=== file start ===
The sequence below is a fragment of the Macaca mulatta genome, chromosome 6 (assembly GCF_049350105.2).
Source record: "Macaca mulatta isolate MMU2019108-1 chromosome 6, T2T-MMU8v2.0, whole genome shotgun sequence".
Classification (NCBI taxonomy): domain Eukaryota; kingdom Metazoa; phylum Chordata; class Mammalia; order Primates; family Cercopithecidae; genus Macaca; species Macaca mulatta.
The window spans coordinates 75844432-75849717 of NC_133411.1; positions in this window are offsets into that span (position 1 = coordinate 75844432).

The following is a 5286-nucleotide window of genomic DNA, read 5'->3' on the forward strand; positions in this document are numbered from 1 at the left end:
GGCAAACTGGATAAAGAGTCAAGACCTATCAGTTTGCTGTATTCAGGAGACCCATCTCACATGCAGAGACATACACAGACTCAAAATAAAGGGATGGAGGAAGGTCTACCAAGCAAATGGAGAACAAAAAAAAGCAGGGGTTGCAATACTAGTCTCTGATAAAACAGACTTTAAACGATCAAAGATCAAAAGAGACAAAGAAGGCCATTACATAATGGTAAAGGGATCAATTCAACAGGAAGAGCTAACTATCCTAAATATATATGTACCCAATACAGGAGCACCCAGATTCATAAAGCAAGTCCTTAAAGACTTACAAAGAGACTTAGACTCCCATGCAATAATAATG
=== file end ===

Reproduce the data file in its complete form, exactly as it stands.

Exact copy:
The sequence below is a fragment of the Macaca mulatta genome, chromosome 6 (assembly GCF_049350105.2).
Source record: "Macaca mulatta isolate MMU2019108-1 chromosome 6, T2T-MMU8v2.0, whole genome shotgun sequence".
Classification (NCBI taxonomy): domain Eukaryota; kingdom Metazoa; phylum Chordata; class Mammalia; order Primates; family Cercopithecidae; genus Macaca; species Macaca mulatta.
The window spans coordinates 75844432-75849717 of NC_133411.1; positions in this window are offsets into that span (position 1 = coordinate 75844432).

The following is a 5286-nucleotide window of genomic DNA, read 5'->3' on the forward strand; positions in this document are numbered from 1 at the left end:
GGCAAACTGGATAAAGAGTCAAGACCTATCAGTTTGCTGTATTCAGGAGACCCATCTCACATGCAGAGACATACACAGACTCAAAATAAAGGGATGGAGGAAGGTCTACCAAGCAAATGGAGAACAAAAAAAAGCAGGGGTTGCAATACTAGTCTCTGATAAAACAGACTTTAAACGATCAAAGATCAAAAGAGACAAAGAAGGCCATTACATAATGGTAAAGGGATCAATTCAACAGGAAGAGCTAACTATCCTAAATATATATGTACCCAATACAGGAGCACCCAGATTCATAAAGCAAGTCCTTAAAGACTTACAAAGAGACTTAGACTCCCATGCAATAATAATG